Through progressive circles, Hansberry befriended the actor Douglas Turner Ward. When he wrote a play entitled “The Trial of Willie McGee” (never produced) it inspired both Hansberry and Lonnie Elder to try their own hand at playwriting. But even then, Broadway had not seemed to be in her wheelhouse, in any way: “She was excited when she was hired as a production secretary on a Broadway play. But her chief responsibility, she found out, was serving coffee. She quit at the end of her first day.”
Shields is diligent in setting the scene for the eventual and unlikely commercial triumph of “A Raisin in the Sun,” which arguably began when Hansberry, living the bohemian life, found summer employment as the “lawn program director” at a progressive summer camp called Camp Unity, where she met and befriended a former baritone turned record producer named Philip Rose. Years later, he was among the friends she and Bob invited over for a dinner of spaghetti and banana cream pie and to listen to her work in progress, as she read an early draft of what was then called “The Crystal Stair” (from a line in a Langston Hughes poem, “Mother to Son”; the title was eventually changed to a line from a different Langston Hughes poem, “Harlem”)
Rose called the next day and said he wanted to produce the play, although he had no experience producing theater. For a second opinion, he arranged for Hansberry to read the play again, this time for Sidney Poitier, a rising actor whom Rose knew because he had recorded an album of poetry for Rose’s record label. “The young actor seemed both ‘affected and entertained.’ ..He wanted to know who the playwright was. No one would say. He tried to guess. ‘He began by naming the many black writers we mutually knew, starting with Alice Childress, going on to John Killens, followed by Langston Hughes. And as Lorraine and I went from shaking our heads to broadening our smiles to laughing loudly, he shouted with us, simultaneously and incredulously, ‘Lorraine Hansberry?!’”
Rose held close to 80 readings of “A Raisin in the Sun” to finance the production, eventually attracting 147 first-time and small-time investors.
Meanwhile, Hansberry was so frustrated with her progress with the play, that she stuck the unfinished manuscript in the fireplace, intent on burning it; Nemiroff retrieved it, waited a few days, and put it back on her desk. Seeing it, she got back to work.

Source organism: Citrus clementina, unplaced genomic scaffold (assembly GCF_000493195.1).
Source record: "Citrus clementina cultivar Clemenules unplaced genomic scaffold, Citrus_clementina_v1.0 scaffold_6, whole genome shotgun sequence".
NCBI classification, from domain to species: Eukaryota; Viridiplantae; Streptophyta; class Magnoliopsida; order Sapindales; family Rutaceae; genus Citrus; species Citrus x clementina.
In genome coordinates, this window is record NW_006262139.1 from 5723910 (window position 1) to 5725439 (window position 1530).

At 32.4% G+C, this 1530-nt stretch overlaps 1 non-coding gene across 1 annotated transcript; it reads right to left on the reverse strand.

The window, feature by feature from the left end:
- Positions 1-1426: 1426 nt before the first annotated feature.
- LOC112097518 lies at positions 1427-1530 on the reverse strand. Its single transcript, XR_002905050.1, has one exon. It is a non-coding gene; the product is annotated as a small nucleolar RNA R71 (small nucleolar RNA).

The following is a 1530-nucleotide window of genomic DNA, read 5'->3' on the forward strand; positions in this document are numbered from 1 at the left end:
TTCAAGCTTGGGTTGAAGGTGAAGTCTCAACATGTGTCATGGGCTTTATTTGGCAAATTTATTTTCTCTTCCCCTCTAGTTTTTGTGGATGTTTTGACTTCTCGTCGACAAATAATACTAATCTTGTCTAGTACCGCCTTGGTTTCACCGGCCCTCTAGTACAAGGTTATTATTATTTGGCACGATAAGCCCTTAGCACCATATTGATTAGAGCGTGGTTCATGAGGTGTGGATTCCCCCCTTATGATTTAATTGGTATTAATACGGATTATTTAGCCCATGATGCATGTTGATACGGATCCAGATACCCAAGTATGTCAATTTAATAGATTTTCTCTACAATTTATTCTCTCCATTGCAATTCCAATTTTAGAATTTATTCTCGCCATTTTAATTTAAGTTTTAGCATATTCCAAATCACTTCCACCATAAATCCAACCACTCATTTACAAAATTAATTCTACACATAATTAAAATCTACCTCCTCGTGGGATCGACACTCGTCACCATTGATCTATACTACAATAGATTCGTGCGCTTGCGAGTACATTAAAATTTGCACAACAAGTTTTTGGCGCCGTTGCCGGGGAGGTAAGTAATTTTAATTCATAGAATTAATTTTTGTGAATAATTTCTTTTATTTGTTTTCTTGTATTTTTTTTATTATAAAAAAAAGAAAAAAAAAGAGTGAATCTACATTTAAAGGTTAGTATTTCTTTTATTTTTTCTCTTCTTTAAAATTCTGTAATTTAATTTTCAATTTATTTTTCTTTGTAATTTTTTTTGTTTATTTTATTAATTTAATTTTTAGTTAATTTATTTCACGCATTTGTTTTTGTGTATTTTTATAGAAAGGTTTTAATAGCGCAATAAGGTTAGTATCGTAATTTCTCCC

While the behind-the-scenes story of the play has been told before, it’s a lively read here. There are a few stumbles, though, in the telling. Without offering any elaboration or documentation, he questions whether Lloyd Richards was more than just Hansberry’s director. “How much of ‘A Raisin in the Sun’ was Hansberry and how much Richards is unknown; the original manuscript was lost.” It’s not the only unsubstantiated comment (aka cheap shot) in the biography: Bob and Lorraine had a “codependent relationship from which neither of them would ever break free.”
There is some mention of a couple of unproduced plays prior to “A Raisin in the Sun,” as well as “The Sign in Sidney Brustein’s Window,” her sophomore Broadway effort, which closed on the day she died, but little mention of her posthumously produced ones. Hansberry is quoted as talking about “the near mathematical discipline and demands of dramaturgy,” but we’re given few insights into her craft, little critical analysis, and less critical advocacy. Shields cites playwright and poet Amira Baraka as having dismissed Hansberry’s play as “middle class” and assimilationist. But he doesn’t mention that Baraka changed his mind, in an essay entitled “A Critical Reevaluation: A Raisin in the Sun’s Enduring Passion.” That essay is excerpted in the introduction by Robert Nemiroff in a 1994 edition of “A Raisin in the Sun,” with scenes restored that had been cut out of the original Broadway production and the film. Rereading the play is surely still the best way of learning about Lorraine Hansberry.
For more about Lorraine Hansberry’s body of writing, check out Works: The Lorraine Hansberry Collection from the Lorraine Hansberry Literary Trust website.